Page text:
3. The company decides to intentionally focus on cross-functional + cross-geo collaboration, making this a strategic priority.

How to Align Teams across Both Functions and Geos

While achieving alignment across functions and geos isn’t easy, it’s absolutely possible. Here are four key steps that can help any company achieve this:

  1. Make it someone’s job. Put a leader in charge of global alignment — that is, alignment across both functions and geos. As is the case with many things in business, if no one is accountable for making alignment happen, it simply won’t get done. Asking regional leaders, or those who already oversee a large function, to fix organizational alignment problems is not a viable solution. Those leaders all have other jobs to do. Organizations may have to think creatively about who can not only take on, but lead with passion and positivity, to overcome such alignment challenges.
  2. Communicate why it’s important. Every organization struggling with alignment will find an audience full of nodding heads when executives start pointing out how ineffective and inefficient it is for a company to not be fully aligned. It’s the job of leaders to paint the vision of a better future, a high-functioning company that nails its execution, working harmoniously across functions and geographies. For this reason, strategic vision must be clear, not only to the people developing it, but to the leaders in other functions and regions. It’s impossible to over-communicate company strategy, but many leaders fall short of communicating enough on the importance of alignment across teams in order to actually execute against that strategy.
  3. Strengthen internal comms. Alignment often falls down because of a communication system that is underdeveloped or nascent. A strong internal comms system isn’t just a way of getting the word out to various teams from the top down. It’s also not just identifying more ways and formats for executives to communicate the same things. It’s a system that also includes strategies for the most effective ways to get the word out between and among teams, at all levels of the company, within different functions and within each geography where a company operates. Often, organizations think their comms system is “fine” when in fact it could be 10x more effective at supporting alignment. If your company routinely asks its leaders to deliver messages to “their” teams in a hierarchical fashion, this may be a sign that your comms system depends primarily on one critical path, your human management structure, and is not as robust as it should be.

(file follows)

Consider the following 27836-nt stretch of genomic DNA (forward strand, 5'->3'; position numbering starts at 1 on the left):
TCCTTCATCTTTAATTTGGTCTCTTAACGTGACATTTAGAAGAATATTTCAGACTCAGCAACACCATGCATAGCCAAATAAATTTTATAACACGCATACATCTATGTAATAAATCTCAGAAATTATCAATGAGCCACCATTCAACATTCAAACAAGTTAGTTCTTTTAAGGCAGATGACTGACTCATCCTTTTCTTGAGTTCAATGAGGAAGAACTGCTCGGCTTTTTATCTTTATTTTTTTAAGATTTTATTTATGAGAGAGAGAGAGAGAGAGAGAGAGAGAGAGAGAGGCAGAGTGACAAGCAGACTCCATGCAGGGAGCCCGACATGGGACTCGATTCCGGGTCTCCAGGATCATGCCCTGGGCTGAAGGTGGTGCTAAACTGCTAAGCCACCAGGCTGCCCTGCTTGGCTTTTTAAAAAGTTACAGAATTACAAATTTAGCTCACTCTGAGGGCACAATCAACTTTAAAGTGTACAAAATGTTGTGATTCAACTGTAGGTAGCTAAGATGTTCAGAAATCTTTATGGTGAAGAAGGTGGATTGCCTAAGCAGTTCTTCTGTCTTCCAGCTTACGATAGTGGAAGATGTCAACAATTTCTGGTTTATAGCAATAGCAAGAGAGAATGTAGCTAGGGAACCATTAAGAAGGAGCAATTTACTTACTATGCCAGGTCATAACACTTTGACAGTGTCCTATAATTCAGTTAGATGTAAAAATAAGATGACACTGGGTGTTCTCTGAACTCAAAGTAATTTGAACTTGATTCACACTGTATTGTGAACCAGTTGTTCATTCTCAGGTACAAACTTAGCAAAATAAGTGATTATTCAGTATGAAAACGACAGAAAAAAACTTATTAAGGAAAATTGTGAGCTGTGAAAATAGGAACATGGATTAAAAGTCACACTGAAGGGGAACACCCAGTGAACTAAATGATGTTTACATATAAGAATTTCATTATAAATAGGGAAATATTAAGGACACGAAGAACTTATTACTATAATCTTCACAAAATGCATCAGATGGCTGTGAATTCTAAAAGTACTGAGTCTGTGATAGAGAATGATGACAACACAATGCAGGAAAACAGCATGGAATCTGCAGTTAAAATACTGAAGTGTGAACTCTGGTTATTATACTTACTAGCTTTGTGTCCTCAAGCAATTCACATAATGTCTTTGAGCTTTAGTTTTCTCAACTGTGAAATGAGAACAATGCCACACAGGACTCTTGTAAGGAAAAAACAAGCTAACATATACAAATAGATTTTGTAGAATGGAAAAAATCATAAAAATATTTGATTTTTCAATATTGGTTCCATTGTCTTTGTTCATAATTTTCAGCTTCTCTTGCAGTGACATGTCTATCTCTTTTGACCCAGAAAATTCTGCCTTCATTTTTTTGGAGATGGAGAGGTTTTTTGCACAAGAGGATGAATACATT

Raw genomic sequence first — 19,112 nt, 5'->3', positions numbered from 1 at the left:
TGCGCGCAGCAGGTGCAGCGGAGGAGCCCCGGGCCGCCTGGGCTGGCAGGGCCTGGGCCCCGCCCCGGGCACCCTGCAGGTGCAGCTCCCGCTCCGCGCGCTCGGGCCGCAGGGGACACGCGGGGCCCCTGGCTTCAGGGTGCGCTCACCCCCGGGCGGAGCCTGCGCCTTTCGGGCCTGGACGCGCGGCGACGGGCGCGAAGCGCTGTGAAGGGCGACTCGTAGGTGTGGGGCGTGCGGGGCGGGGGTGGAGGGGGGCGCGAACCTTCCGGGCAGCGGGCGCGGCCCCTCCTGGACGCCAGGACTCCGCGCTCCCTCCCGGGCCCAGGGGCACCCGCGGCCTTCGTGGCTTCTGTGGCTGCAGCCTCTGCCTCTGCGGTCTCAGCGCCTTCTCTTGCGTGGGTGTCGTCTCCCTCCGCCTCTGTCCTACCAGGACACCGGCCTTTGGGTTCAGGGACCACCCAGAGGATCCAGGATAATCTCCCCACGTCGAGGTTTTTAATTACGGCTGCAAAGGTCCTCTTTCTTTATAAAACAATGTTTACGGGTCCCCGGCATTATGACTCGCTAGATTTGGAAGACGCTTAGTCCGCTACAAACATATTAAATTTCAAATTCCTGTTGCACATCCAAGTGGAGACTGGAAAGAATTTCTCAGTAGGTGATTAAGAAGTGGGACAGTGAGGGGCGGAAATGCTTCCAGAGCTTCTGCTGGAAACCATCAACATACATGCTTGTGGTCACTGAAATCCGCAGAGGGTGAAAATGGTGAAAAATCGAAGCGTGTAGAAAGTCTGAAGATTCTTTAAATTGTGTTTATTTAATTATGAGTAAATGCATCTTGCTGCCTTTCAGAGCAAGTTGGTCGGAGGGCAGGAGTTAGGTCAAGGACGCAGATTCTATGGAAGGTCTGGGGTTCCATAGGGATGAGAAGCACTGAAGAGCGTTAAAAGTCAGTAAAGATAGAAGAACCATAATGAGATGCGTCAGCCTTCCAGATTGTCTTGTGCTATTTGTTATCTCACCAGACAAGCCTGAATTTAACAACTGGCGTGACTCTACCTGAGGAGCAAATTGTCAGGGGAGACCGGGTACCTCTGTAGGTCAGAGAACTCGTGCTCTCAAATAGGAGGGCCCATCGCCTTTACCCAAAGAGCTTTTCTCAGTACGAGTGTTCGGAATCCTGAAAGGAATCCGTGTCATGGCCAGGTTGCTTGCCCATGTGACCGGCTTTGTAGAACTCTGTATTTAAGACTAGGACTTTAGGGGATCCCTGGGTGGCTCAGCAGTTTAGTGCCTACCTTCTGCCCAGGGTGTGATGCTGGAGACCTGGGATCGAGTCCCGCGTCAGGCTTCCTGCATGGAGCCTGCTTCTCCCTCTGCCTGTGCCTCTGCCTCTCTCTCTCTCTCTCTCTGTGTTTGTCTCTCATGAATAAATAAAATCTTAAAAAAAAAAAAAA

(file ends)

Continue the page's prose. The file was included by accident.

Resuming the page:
4. Focus on building trust. While a great process is a backbone that teams can adopt, if no one has the actual job of alignment, there will be no accountability for adhering to that process, no matter how great it may be. What leaders often learn the hard way is that simply talking about a new process is not enough for it to actually get traction and adoption at a large organization. You can standardize processes eventually, but in large organizations, that may take multiple years. In the early years, it’s actually more important to engender trust between teams, which again, requires improving communication and alignment. Focus on that, and teams will naturally be amenable to adopting a new process. But if you try to enforce a process before enough trust has been built, and before there is even a semblance of alignment to build on, teams are less likely to jump on board with any new process you might wish to roll out companywide.

The bigger you get as as a company, and the more functions and geographies you cover, the more difficult it becomes to align across functions and geos. If only 25% of companies can align successfully across functions, the number of companies that can do this and also align across geos must be the rarest of the rare. However, the select companies that can accomplish this are the ones that stand to deliver on the promise of a truly delightful and consistent experience to their customers, at global scale, setting them up for a very bright future.

Nataly Kelly

Nataly leads localization at HubSpot and has previously held diverse roles in marketing, international operations and strategy, research, and product development. Her latest book is "Found in Translation" (Penguin). She writes for Harvard Business Review on topics of international marketing and global business. Nataly works remotely from New England, having lived in Quito (Ecuador), Donegal (Ireland) and the rural Midwest where she grew up.